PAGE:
NOW for the 07 DeBoeuf Garnet color  ~ @BrixChick_Liza

@DiscoverBojo Wow. Going back to the Duboeuf B-V is like drinking fresh strawberry juice. SO different from the Cru wines. #beaujolais  ~ @lenndevours

Deboeuf ’09 B-Vill – seems ‘flat/one dimensional’ … hmm…  #TTL ~ @DrinkWhatULike

We quickly moved on to one of my favorite value wine producers – Louis Jadot 2009 Beaujolais-Villages ($13).  I’ve had several vintages of this wine and enjoyed them, especially the 2008.  The Louis-Jadot 2008 Beaujolais-Village serves as our current ‘house wine’ because of the excellent QPR, consistency and enjoyability factor.

#ttl #beaujolais #bojo 09 Jadot BV Lovely Garnet color. Interesting shifting nose of coconut, red fruit, etc  ~ @BrixChick_Liza

#Beaujolais 2009 Beau.Village Jadot – summer fruit nose – tart fruit on the palate – Carbonic Maceration?   ~ @brixchik_xan

Louis-Jadot 09 B-Vill – like it, violets, hints of cherry and spice, rocks/mineral, nice acidity #TTL ~ @DrinkWhatULike

Ok – so we’ve build a strong consensus for 2009 Jadot as the winner for the Villages flight #Beaujolais ~@DiscoverBojo

Moving from the lighter Beaujolais-Village to the more complex wines of Moulin-a-Vent – Georges Duboeuf 2007 Domaine de la Tour du Bief from Moulin-à-Vent ($17).

Deboeuf ’07 Moulin-A-Vent – first impression stinky cheese or locker(?). #TTL ~ @DrinkWhatULike

For me the 07 Georges Duboeuf Moulin-A-Vent was the stand out. #TTL #Beaujolais #Bojo  ~ @MelissaDobson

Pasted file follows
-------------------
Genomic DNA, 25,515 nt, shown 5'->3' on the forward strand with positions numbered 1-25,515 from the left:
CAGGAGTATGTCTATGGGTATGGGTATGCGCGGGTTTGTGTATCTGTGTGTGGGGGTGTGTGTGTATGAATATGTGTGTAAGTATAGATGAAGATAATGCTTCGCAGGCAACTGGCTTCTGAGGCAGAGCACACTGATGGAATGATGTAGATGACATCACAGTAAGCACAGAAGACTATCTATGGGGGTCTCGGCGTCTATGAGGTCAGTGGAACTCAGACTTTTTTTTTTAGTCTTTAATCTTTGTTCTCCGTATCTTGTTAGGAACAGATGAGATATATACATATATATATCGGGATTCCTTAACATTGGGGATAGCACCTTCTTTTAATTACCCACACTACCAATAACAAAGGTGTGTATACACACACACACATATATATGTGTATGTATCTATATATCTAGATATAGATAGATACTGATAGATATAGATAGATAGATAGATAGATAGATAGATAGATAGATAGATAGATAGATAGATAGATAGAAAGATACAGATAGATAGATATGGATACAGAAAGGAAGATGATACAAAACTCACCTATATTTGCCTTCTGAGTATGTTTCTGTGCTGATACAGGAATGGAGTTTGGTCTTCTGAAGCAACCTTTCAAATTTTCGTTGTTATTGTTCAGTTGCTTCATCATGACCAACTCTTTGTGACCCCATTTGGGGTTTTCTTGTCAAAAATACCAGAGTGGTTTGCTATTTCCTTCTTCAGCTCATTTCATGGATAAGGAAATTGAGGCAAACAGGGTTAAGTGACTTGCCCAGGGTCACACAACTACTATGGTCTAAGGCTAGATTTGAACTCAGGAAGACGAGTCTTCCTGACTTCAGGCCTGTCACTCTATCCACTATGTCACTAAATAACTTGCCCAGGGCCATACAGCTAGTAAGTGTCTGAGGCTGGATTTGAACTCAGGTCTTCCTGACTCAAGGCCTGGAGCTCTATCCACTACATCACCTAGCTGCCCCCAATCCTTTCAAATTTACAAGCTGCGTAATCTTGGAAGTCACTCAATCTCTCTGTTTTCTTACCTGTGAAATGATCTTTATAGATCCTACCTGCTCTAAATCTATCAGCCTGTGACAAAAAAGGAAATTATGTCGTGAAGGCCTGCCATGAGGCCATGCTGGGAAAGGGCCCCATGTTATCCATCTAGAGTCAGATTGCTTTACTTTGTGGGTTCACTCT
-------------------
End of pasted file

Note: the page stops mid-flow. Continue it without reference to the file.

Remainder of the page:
#Beaujolais 2007 Duboeuf M-A-V -very earthy with brett, thin on palate; I want more acidic oomph. ~ @brixchik_xan

07 deBoeuf The Flavor says Old World..whispery tannins and an acidity like a back talking teenager WHooo! ~ @BrixChick_Liza

Pouring the Duboeuf 07 Moulin-a-Vent: Savory spice notes and cocoa powder over dark berry — cherry and blkberry. Really savory #beaujolais ~ @Lenndevours

Deboeuf ’07 Moulin-A-Vent – stinky seems to be blowing off, getting strawberry – would have expected darker fruit #TTL  ~ @DrinkWhatULike

The final wine of the tasting was the Louis Jadot 2007 Château des Jacques Moulin-à-Vent ($19).

Jadot ’07 Moulin-A-Vent – Nice, aromas of spice, pepper, some dark fruit. Get mineral finish #TTL ~ @DrinkWhatULike

#Beaujolais 2007 Jadot M-A-V – yummy smooth palate, well-balanced, spice on nose with fruit. my fave ~ @brixchik_xan

Jadot ’07 Moulin-A-Vent: light-bodied, elegant, alcohol more subtle. Nice finish. #TTL #Bojo #Beaujolais  ~ @MelissaDobson

The clear standout of the tasting for our group was the Louis-Jadot 2009 Beaujolais-Village – another great example of the solid QPR wines coming out of Beaujolais.  If they ‘case discount’ retail price is lower than $10/bottle, this one could be our house wine for fall.

As always, Taste Live was a fun, fast-paced, enjoyable event.  A big thanks to Cailyn and Hasdeep for organizing this event – and to Rob and Jen for coming over, chatting, eating our food, drinking this wine, and taking photos. 😉